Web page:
Second, birds fascinate him. He’s fast and deadly to small prey, and I am afraid he would do great harm to the local bird population. Therefore, his destiny is kitty prison.
To try to make him happier, I’ve added a catio that can be accessed by Mocha from a cat door built into the office window. It’s not quite finished — we still have to install the cat door — but I’ve opened the window and let him out a couple of times.
He loves it! He doesn’t seem to care how cold it is out there (it was in the teens yesterday, and I had to coax him in with a treat) and he now wants out quite often. When it gets a bit warmer, will leave his cat door open for his use.
Also, will plant cat grass in the spring, which will make the catio floor much more fun for him (right now it’s mostly dirt.) Of course, keeping him out of there until the grass grows will be a challenge, but we can use harness and leash for a while during that period.
Sleeping With You
Sharing your bed with your kitty is a great way to create a closer bond. The warmth and comfort of your bed, plus the “togetherness” of sharing the night-time sleep can make the experience a happy one for both you and kitty.
MOCHA: I believe sharing the bed has been one of the best bonding experiences we’ve shared. When Mocha finally decides to settle down for the night, he jumps on the bed and positions himself right behind my knees (I sleep on my side) and goes to sleep.
It’s a good thing I don’t move around a lot at night. We share the bed and the love all night long. I do believe I sleep better because he’s there.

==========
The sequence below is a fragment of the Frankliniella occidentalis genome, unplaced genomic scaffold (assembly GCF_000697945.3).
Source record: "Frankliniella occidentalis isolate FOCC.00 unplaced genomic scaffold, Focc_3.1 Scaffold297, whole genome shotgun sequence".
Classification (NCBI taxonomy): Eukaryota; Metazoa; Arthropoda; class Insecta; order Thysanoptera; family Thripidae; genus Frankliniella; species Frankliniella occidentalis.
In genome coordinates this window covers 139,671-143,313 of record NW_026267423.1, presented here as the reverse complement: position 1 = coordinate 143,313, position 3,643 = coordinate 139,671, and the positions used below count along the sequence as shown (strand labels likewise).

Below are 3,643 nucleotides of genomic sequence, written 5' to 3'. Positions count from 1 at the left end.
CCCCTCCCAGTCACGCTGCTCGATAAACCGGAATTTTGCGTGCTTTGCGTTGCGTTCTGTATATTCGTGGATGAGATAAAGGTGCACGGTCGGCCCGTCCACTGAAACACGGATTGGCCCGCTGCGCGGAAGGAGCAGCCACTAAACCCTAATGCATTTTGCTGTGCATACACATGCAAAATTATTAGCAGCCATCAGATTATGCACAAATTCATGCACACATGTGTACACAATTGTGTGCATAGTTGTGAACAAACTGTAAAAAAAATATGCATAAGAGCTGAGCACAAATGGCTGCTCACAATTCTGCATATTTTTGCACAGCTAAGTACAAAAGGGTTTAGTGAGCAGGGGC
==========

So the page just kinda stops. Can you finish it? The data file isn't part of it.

What Do You Think? Do You Have A Happy Cat?
I do hope your kitty has passed the “happy cat test” and adds to your happiness as well. Learn to read his body language to answer questions you might have about his well-being. Give him love and attention and talk to him — maybe he will tell you he’s quite contented.
References I used for this post: pawtracks.com/cats/signs-cat-is-happy/ http://thesprucepets.com/is-your-cat-happy-553923 petmd.com/cat/behavior/is-my-cat-happy rover.com/blog/is-my-cat-happy/
2 thoughts on “What Constitutes Happy Cat Behavior: Case Study Re: Mocha”
Great article and adding Mocha’s personal habits improves your story more! Currently I have two cats. They have access to the back yard but rarely go out and then for a few brief minutes. Ling-Ling is a 15+ year old feral that finally ‘came inf from the cold’ this past summer after her sibling died. Previously barely able to touch her, now she comes to me frequently for head scratches. Truffie tolerates Ling Ling but no love lost. We have litter pan issues with the former feral but she tries her best with occasional accidents. I do believe both cats are extremely happy and we will continue to provide a loving home for Ling Ling, even as it requires some clean up …(Sigh!!) Thanks for sharing your story.
Oh, thanks, Elaine, for the info about your fur babies. Yes, we do put up with quite a bit because the benefits make it worth while. Glad you liked the article.